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  • Stopping the State: Why Conservatives and Libertarians Need Each Other

    by Robert Yates


    One of the consequences of the GOP primaries and particularly Ron Paul’s candidacy has been to reignite the debate between self-styled conservatives and libertarians. Recently the Witherspoon Institute’s “Public Discourse” forum invited a conservative to critique libertarianism (Nathan Schleuter) and a libertarian to critique conservatism (Nikolai G. Wenzel). Without intending any disrespect to the forum or the authors, I have to say that I was rather disheartened by both papers. Neither seemed very willing to find points of substantive agreement, and both seemed to be engaged in a sort of tunnel vision regarding the merits of their own ideology as well as the alleged shortcomings of the other.

    It is disheartening because of the time in which we live, a time in which conservatives and libertarians need each other in approximately the same way two people freezing in the night need each others warmth if they are going to survive to see the light of day. The few points of agreement that these authors pass over as if they were almost trivial – free markets, the importance of non-political social institutions such as the family, or the U.S. Constitution – ought to be rallying points for all who recognize the grave threat posed by the modern “progressive” state.

    It was shocking to me that Schleuter could explicitly acknowledge that American conservatism seeks to preserve “natural law liberalism” without making any connection to libertarianism as such. Where else does libertarianism originate but the original or classical liberalism? On the other hand, it is just as disconcerting that Wenzel defends philosophical relativism while vigorously rejecting conservatism because it rests “on a claim of privileged access to to truth.” Criticisms of this sort will always be bankrupt, because they will always depend on the exact same sort of claims. To say that no one can legitimately make truth claims or even have any knowledge of moral or philosophical truth is to make a truth claim that can itself be subjected to the same sort of criticism.

    Things generally don’t improve when agnostic or relativistic libertarians venture into “truth claim” territory themselves. Murray Rothbard once asked, “Why be libertarian anyway? By this we mean, what’s the point of the whole thing?” Readers can judge for themselves, but I maintain that he never actually answered the question. He tells us how those who are already libertarians ought to be and what they ought to value but we don’t really get the answer we are looking for: why be libertarian to begin with?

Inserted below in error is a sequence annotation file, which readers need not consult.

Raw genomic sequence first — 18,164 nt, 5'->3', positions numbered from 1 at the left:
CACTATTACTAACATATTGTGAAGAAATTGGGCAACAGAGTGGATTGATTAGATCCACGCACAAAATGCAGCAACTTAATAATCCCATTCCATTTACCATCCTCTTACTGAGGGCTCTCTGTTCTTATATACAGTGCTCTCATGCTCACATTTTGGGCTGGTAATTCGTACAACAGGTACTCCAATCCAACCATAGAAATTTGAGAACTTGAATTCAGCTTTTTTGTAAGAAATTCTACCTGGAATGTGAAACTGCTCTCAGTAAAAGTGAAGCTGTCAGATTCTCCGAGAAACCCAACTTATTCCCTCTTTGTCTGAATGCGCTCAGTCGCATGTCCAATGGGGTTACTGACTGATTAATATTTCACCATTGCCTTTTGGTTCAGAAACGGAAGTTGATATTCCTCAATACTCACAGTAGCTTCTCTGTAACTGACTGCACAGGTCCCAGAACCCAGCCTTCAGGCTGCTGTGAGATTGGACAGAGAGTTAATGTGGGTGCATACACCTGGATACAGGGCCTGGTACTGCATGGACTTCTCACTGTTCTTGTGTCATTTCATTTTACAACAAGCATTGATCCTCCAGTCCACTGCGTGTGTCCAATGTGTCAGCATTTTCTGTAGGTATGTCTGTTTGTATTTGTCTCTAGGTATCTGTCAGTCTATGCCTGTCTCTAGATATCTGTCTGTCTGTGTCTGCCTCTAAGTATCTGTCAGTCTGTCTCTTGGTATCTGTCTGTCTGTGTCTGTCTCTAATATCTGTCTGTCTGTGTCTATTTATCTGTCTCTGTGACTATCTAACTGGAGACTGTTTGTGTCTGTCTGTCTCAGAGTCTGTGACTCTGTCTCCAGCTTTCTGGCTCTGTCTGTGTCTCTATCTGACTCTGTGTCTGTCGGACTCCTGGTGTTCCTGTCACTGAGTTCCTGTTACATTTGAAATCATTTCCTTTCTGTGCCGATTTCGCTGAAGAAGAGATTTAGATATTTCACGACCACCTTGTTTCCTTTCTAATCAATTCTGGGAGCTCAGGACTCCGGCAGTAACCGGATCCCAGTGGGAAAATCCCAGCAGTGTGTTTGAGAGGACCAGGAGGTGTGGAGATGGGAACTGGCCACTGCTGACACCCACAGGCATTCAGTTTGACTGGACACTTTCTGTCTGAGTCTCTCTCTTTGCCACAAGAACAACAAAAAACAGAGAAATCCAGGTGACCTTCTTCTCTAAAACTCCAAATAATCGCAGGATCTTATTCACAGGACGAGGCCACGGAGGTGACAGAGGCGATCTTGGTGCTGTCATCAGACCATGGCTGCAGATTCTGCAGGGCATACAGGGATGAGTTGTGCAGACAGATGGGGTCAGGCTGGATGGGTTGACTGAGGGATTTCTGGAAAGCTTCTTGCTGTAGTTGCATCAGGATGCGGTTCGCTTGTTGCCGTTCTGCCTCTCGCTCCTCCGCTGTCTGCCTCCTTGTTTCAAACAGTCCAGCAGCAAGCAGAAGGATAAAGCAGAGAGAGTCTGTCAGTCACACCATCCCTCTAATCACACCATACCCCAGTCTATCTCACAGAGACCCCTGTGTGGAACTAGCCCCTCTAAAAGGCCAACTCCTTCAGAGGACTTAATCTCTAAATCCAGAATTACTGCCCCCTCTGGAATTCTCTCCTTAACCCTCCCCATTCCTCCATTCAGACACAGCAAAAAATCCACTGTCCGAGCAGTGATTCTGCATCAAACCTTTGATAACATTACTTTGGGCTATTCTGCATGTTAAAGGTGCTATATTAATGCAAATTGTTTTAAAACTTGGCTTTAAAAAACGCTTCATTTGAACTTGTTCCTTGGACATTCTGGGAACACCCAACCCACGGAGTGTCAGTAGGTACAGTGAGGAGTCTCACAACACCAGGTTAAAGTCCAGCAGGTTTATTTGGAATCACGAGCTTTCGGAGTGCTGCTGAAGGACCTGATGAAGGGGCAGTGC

Enter an idea called “paleo-libertarianism,” which has more than a few things in common with “paleo-conservatism.” Rothbard himself was instrumental in laying the groundwork for the paleo-libertarian point of view, along with Lew Rockwell and now the wildly popular Ron Paul. Though Rockwell himself appears to no longer approve of the term, I think the basic idea behind it was distinct and accurate enough to deserve its own label.

    That basic idea (as I see it) is that the maximization of political and economic liberty is not, as many conservatives and leftists often assert, bad for society but rather a social good; on the other hand, the growth of the state is both a sign of and a further cause of social decay. To put it another way, those things that conservatives value most on the basis  of their “privileged truth claims” about man and the social order – religion, marriage, family, and property to name a few – are best preserved in a “libertarian” political order of very limited government, decentralization, free markets, and above all, freedom of association.

    This strikes a lot of conservatives as counter-intuitive if not absurd, because of the widespread acceptance of what I would call the Marxist narrative of capitalism’s historical development, outlined in The Communist Manifesto and other works. Here the processes and institutions valued by libertarians are set at odds with religion, family, marriage, and even private property itself. Marx explains that all of these old associations have been destroyed by capitalism. As he famously wrote, quoting Thomas Carlyle, capitalism makes it so that “no other nexus between man and man” exists but “naked self-interest, than callous cash payment.” Of course Marx sees this process as a necessary precursor to the socialist and communist future that will truly liberate man, while conservatives see it as something to be arrested, but they often appear to agree on the historical facts and their social implications.